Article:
Neymar's Barcelona move costs Brazilian football its biggest star
So now he is Barcelona-bound, and, for the next few years at least, there will be no more Neymar in domestic Brazilian football.
The timing of the move comes as something of a blow to the national championship, which kicked off at the weekend, and must now kick on without its biggest star.
I well recall the first time I saw Neymar in the flesh - 24 May 2009, when he came on for Santos against Fluminense in the last 10 minutes with the game in the balance. He set up two goals, drew a red card for the opposing right-back and gave a giant hint that he was going to be something special.
This, of course, is one of the great pleasures served up by the Brazilian championship. Every time I go to a game I am buoyed by the delightful thought that I might get a sneak preview of a young player on his way to global stardom.
Year in, year out, a new crop comes through. Last year my favourites were a couple of left-footers - Botafogo's teenage centre-back Doria, and Fred of Internacional, a quick, busy, talented midfielder.
Fred was the star of the show on Saturday in the game that got this year's championship under way, making one and scoring one as his side came back from two down to draw 2-2 away to Vitoria. The sides ran out of steam in the last 20 minutes. Until then, though, it was an excellent match, and a fine advert for one of the most interesting leagues in the world.
In addition to the production line of young players, the Brazilian championship provides a pleasing air of unpredictability.
True, it is not as wide open as it was a decade ago, when relatively small clubs on a roll could dream of glory. Then the playing field was levelled down, because no-one had any money. Now, though, revenues are booming - Brazil's clubs have doubled their income in the last four years.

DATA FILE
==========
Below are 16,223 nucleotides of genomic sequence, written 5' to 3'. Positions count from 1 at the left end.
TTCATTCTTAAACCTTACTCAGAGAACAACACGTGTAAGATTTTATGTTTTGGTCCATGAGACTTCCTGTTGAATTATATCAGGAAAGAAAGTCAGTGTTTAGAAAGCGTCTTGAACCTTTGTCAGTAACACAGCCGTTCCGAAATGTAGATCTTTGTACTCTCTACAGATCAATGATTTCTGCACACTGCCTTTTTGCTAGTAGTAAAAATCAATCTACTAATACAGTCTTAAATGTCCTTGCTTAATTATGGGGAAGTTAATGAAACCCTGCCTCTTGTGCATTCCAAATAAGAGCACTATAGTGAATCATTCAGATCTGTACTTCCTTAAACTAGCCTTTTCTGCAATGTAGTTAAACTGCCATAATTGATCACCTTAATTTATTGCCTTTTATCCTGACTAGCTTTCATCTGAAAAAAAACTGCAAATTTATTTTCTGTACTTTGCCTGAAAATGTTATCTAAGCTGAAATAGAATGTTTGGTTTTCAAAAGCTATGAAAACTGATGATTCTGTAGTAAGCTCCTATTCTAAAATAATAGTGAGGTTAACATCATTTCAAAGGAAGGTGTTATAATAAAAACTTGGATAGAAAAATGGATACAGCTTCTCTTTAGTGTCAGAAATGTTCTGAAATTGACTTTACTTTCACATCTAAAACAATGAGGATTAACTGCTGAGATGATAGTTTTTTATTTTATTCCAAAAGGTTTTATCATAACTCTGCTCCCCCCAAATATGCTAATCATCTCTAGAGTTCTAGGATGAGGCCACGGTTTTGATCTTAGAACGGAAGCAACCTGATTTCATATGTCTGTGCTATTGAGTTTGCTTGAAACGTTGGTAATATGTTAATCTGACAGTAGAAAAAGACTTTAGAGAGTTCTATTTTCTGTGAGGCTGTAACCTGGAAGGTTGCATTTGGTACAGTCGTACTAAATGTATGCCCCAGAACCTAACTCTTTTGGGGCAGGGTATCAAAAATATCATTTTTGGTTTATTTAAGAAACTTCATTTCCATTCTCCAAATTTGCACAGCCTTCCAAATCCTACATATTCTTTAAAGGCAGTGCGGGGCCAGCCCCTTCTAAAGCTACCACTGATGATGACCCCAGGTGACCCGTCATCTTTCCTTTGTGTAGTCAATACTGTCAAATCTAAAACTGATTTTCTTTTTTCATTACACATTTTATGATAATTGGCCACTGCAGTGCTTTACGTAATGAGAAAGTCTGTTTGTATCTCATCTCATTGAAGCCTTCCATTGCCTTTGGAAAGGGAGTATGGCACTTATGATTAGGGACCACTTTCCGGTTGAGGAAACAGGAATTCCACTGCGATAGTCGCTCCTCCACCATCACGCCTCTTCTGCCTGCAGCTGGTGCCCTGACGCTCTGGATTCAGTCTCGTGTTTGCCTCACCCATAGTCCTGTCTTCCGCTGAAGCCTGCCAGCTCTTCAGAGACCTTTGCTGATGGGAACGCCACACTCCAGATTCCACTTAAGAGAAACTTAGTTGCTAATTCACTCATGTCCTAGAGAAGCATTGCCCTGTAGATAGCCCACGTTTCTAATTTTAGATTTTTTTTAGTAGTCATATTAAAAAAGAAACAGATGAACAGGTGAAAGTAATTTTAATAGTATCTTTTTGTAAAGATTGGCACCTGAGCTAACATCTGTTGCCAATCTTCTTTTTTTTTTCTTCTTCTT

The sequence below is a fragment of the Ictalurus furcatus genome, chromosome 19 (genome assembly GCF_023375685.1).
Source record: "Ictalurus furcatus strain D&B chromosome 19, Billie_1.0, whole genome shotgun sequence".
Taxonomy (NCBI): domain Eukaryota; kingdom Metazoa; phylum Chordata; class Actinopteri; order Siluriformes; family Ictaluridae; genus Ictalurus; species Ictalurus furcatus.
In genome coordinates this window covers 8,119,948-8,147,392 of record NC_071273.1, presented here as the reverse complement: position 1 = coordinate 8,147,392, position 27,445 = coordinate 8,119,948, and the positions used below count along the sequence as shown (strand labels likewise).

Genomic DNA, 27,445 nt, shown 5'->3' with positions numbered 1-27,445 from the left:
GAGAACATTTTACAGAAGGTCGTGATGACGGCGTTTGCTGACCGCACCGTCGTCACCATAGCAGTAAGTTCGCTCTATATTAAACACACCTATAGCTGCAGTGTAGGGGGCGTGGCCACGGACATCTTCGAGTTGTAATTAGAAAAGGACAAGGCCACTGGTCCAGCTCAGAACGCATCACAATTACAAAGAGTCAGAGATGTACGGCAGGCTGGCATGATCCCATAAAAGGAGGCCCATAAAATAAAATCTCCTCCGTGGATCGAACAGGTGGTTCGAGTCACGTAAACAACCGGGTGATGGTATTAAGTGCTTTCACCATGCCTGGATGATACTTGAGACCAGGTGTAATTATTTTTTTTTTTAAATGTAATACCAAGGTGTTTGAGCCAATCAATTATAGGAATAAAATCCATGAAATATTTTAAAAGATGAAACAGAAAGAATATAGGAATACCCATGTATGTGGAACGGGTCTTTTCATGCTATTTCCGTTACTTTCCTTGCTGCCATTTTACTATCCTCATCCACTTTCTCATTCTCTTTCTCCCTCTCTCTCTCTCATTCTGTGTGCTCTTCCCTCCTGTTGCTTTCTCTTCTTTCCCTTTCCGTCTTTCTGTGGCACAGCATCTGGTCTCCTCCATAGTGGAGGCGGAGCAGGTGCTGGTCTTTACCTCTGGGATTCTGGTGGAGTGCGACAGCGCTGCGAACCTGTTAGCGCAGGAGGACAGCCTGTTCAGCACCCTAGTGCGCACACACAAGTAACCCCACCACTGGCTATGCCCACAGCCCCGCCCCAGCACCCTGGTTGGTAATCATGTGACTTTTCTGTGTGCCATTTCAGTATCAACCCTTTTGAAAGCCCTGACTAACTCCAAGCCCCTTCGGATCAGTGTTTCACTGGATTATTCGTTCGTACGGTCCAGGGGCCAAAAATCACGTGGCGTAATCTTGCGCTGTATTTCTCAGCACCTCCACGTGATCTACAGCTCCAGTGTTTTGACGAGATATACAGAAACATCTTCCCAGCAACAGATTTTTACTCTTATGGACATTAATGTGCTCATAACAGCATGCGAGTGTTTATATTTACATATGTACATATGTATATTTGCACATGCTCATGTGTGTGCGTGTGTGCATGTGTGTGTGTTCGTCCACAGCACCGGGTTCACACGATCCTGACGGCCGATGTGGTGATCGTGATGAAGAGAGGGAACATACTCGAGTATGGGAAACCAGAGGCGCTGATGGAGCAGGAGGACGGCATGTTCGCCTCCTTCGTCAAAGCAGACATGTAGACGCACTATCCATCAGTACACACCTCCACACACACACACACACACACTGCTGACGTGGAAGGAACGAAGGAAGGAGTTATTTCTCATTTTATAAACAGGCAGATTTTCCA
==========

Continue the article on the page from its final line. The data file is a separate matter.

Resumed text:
This means gaps are opening up, especially because the TV rights are sold on an individual basis. The giant clubs are earning much more than the chasing pack. But there are so many big clubs that there seems little chance of the championship ever turning into a permanent two- or three-horse race for the title.
And soon there could be some more giant clubs to contest the honours. The traditional heartland of the Brazilian game lies in the big cities of the south east, Sao Paulo and Rio de Janeiro, backed up by the nearby Belo Horizonte and, further south, Porto Alegre.
Clubs from the poorer north east have rarely been contenders, despite their relatively high average crowds. But the region is receiving plenty of investment - it will stage half of this year's Confederations Cup and a third of next year's World Cup - and the hope is that this will help transform the clubs from Salvador and Recife into genuinely national players.
Salvador's rebuilt Fonte Nova stadium certainly looked impressive on Saturday when it played host to the game between Vitoria and Internacional - though the fact the crowd was below 10,000 is somewhat disappointing. The first round of a league campaign is when the 'sold out' signs should be hanging up.